The bigger corporations may believe that imposing strict contractual liabilities on the supplier relieves them from their contractual liability. But this clearly does not mean that they are geared up to deal with an incident responsibly. Regulatory action may be taken against them despite having pushed those liabilities and indemnities further down the supply chain.

Even more importantly, other than the risk of facing regulatory scrutiny,  the reputation of the supply chain may be threatened if the parties involved do not carry out an adequate risk assessment. 

So how can the supply chain avoid this from happening? The answer is surprisingly straightforward. 

Working together

More pragmatically, what steps should be taken by recruiters and clients prior to doing business?

  • Recruiters and clients need to work together in order to manage their respective obligations under privacy laws. Some questions we may ask ourselves include: What do their processing operations look like? Will they qualify as independent or joint controllers or will the recruiter be regarded as a processor?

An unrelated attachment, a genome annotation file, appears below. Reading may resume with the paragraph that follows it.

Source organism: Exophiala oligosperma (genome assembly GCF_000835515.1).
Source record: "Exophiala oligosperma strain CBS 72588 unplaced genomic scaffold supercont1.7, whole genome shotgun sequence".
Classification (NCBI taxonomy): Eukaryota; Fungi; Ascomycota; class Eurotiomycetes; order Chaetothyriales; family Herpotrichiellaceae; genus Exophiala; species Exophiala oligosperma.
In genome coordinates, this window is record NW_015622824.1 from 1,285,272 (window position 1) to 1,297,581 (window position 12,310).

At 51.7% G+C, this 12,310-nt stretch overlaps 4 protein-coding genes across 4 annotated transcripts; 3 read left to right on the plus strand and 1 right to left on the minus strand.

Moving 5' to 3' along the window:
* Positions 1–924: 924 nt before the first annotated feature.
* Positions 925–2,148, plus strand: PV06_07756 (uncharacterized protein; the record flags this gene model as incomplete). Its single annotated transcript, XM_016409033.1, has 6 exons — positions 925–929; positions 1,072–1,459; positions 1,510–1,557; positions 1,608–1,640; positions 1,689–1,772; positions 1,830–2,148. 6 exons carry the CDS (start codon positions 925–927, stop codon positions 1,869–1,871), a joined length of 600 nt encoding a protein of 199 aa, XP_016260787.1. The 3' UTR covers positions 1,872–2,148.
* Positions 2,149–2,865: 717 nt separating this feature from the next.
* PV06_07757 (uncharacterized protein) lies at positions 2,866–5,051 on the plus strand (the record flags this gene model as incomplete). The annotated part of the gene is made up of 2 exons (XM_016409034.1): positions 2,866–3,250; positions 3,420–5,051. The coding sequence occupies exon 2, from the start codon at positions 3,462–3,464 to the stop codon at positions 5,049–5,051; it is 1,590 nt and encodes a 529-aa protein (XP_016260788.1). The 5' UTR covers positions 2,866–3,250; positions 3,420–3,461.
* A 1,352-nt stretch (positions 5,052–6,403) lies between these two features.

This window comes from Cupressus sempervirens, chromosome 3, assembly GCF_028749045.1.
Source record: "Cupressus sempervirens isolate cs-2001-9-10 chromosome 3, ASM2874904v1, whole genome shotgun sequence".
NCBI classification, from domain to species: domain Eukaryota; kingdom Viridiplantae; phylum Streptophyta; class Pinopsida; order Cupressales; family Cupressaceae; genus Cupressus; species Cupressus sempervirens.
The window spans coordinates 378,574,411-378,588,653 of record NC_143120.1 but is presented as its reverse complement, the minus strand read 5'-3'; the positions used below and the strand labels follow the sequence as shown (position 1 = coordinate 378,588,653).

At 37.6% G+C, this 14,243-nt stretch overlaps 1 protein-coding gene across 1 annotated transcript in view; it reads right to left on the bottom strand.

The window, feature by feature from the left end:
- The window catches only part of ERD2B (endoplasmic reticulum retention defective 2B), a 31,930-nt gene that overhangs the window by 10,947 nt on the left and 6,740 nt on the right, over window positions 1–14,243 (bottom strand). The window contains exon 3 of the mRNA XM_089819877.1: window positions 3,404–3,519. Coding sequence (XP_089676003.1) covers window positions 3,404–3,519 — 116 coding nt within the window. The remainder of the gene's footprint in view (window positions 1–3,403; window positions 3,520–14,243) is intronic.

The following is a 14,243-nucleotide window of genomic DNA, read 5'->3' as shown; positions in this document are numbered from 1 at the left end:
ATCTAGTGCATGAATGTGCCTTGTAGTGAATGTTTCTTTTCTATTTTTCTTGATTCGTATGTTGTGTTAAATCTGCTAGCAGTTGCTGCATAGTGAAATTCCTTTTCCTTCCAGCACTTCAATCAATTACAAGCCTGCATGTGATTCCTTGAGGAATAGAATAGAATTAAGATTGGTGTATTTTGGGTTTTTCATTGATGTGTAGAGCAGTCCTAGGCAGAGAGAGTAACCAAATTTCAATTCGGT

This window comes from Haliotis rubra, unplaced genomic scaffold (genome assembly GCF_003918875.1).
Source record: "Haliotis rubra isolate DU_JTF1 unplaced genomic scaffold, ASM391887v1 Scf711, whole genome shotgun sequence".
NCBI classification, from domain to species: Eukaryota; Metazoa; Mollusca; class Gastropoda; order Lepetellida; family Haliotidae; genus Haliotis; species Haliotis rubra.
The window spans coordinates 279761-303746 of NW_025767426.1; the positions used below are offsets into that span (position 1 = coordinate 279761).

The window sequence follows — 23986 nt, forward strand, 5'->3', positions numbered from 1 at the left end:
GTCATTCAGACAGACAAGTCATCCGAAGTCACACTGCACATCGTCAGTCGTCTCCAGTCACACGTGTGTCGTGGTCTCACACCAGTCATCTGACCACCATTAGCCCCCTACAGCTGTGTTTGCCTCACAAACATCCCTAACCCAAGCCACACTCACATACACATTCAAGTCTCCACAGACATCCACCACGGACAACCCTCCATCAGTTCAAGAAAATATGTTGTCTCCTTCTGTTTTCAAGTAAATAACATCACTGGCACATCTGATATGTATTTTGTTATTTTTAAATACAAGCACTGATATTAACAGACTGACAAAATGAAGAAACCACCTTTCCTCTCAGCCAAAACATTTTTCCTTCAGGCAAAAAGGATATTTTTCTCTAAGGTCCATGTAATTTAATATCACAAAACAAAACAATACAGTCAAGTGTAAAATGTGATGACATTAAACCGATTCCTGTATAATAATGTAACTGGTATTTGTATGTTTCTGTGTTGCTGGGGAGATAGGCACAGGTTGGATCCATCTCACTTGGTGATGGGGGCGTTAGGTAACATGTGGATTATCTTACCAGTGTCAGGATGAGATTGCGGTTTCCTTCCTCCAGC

• The parties need to enter into an agreement that reflects the actual relationship between the two parties.
  • Other than just signing a set of terms and completing a data processing questionnaire, both parties should have meaningful conversations with each other on how they process personal data.
  • Both parties need to consider if a Data Privacy Impact Assessment is required to assess the risks associated with the data processing by virtue of Article 35 GDPR. The following questions need to be considered. What type of data is processed and why, whom will it be shared with and how is it managed? What (shared) IT platforms are used and what safety and security measures are in place? What are the possible risks involved?